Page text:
5. How could I forget… My favorite among with Beasts. Both were not nominated. That’s why I’m roting for John Williams. He’s been robbed so many times… Now his score is not the best but a win would compensaste lots of losses.

  6. I don’t think Kusher was trying to manipulate the audience Jesus Alonso? Didn’t he say before film EVER CAME OUT that he changed the names of the “No” votes because he didn’t want their families to be shamed 150 years later? Somehow it’s a controversy now, even though this was known in November.

  7. The Impossible should totes have been nominated for Visual Effects over Snow White and the Huntsman. That said, I wasn’t a big fan of the film. Did like the music for Cloud Atlas, though.

    I like how this lot are able to identify worthy aspects of filmmaking in unworthy films. I didn’t mind John Carter, but many did, and it has been roundly shut out of the awards race as a result, when it surely ought to have been considered for many technical awards. Glad to see Michael Giacchino nominated twice.

    Alexandre Desplat is gonna put the rest of these guys out of jobs.

  8. My favorite film score of the year was Thomas Newman’s score for “The Best Exotic Marigold Hotel”. I listen to it all the time. It was a sensational marriage of Indian and Western music styles.

    Too bad it didn’t make it.

    I liked the recognition for Marc Streitenfeld’s score for “Prometheus” as well. He’s become one of my favorite composers.

  9. Interesting you say that keifer — Newman said in his KUSC interview that it was his favorite score of any that he’s every composed.

  10. SeattleMoviegoer

    i agree about the lovely, fitting score for THE IMPOSSIBLE that could easily have exchanged places in the BEST PICTURE category with DJANGO or PLAYBOOK. so good and so ignored…except for in Spain. there it has made over $55 million. what’s with Spaniards who took so completely to this film? that’s great.
    also…it’s a pity that music adaptation has been passed over for the last 20 plus year with the academy. the Best Music Adaptation Oscar was a standard forever. so, for the films whose main focus is music, the Academy has ignored the men and women who adapt, conduct and reconfigure the music to fit the film. not only musicals like CHICAGO, EVITA, SWEENEY, and LES MIZ but AMADEUS was left out as well.

  11. I was referring to “Argo”, which add a lot of Hollywood cliches to actual events, just to make the film more b.o. appealing. I haven’t seen “Lincoln” yet.

  12. Jon Broxton

    FYI, if you want to see who we are and what we do, and read the full list of nominations and the full press release, go to http://www.filmmusiccritics.org

  13. “Argo”‘s story demanded Roman Polanski’s claustrophobic manners, would have been a masterpiece. But instead we have a couple of extremely embarrassing, unbelievable sequences that never happened SPOILER (the bazaar and the runway chase, which is actually IMPOSSIBLE as just one order and the pilot would have aborted the take off).

    On why Spaniards massively supported The Impossible… it’s a spanish film, produced by one of our main TV private corporations, which started heavily advertising it for more than 3 months before the release. Huge promotion, but its success it is quite deserved.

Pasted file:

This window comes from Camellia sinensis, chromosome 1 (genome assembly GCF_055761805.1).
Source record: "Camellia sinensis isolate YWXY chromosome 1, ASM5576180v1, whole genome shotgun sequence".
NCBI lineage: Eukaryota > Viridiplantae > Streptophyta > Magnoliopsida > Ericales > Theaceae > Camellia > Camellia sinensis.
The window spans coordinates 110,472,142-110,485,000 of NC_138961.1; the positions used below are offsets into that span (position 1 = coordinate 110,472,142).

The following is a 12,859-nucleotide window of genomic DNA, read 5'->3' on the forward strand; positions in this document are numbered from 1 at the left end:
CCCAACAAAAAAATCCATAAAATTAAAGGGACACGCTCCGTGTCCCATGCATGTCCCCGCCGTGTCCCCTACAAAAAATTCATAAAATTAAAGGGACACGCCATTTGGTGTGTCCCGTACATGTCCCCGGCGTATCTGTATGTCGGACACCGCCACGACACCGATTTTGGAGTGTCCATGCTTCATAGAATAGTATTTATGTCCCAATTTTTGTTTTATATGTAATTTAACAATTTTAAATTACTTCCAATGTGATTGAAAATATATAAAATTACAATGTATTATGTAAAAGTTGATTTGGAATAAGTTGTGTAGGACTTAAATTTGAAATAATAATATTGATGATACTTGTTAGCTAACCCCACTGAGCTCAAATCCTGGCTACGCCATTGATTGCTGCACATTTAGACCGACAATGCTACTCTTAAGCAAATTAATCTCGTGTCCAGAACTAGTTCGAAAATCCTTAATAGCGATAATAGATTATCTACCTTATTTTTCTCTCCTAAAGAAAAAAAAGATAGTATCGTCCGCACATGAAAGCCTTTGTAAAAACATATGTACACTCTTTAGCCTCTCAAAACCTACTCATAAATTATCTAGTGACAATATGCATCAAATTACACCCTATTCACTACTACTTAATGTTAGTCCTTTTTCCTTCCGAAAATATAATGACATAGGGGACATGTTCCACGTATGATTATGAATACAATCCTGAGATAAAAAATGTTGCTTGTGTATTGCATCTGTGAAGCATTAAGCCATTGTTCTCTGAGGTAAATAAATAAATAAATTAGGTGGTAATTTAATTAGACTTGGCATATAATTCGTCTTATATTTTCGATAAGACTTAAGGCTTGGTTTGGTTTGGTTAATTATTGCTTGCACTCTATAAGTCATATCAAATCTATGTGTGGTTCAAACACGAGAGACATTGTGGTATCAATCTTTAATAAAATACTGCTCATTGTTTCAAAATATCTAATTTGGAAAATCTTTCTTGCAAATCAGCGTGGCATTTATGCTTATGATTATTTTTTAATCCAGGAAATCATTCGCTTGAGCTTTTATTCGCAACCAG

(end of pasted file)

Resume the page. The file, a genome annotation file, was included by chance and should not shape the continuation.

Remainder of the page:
Oddly enough, it isn’t the most nominated film at the spanish Goyas, that honor goes to the 18 noms (Impossible has “only” 14) of “Blancanieves” (Snow White), a mute black and white version of the tale, which looks amazing and stars the always great Maribel Verdú (Y tu mamá también, Pan’s Labyrinth). The Goyas looks beforehand an extreme face-off between Verdú, Penélope Cruz, Aida Folch and Naomi Watts. I’d say Verdú takes her second, Folch is 2nd option, and Cruz may upset. Watts, is extremely unlikely, the Goyas have a strong tradition of snubbing Hollywood stars (Ryan Reynolds, Nicole Kidman) that they nominate.

  14. JamDenTel

    Are you KIDDING? Did no one involved see THE MASTER? Howard Shore cuts and pastes his LOTR score (well, except for reusing the “Misty Mountains” cue about 1,000 times) and gets on the list, but Jonny Greenwood writes a great score and gets absolutely nothing?

  15. BlueFox94

    Henry Jackman for “WRECK-IT RALPH” was SNUBBED!!!

  16. “Most magnificent film score ever – The Mission, by Ennio Morricone – loses the Oscar to Herbie Hancock’s ok ‘Round Midnight.”

    Yes, Bette – one of the biggest injustices ever pulled on Oscar night. The Mission IS probably the best score ever compised. I don’t Morricone ever won a competitive Oscar, did he? Days of Heaven, Cinema Paradiso, Once Upon a Time in America – all should have won in their respective years. I don’t even remember if they were nominated.

  17. *composed

    I have to start proofreading before submitting

  18. Jon Broxton

    A new development from the IFMCA. Poster steve50 – you had a hand in this!

    http://filmmusiccritics.org/2013/02/ifmca-radio-episode-1-favourite-cues-of-2012/

  19. This is great news, Jon! Can’t wait to “dig in” and I know many others will enjoy it, too.

    When are your awards (or did I miss them in all the other warfare going on)?

  20. Jon Broxton

    Next Thursday, 21st.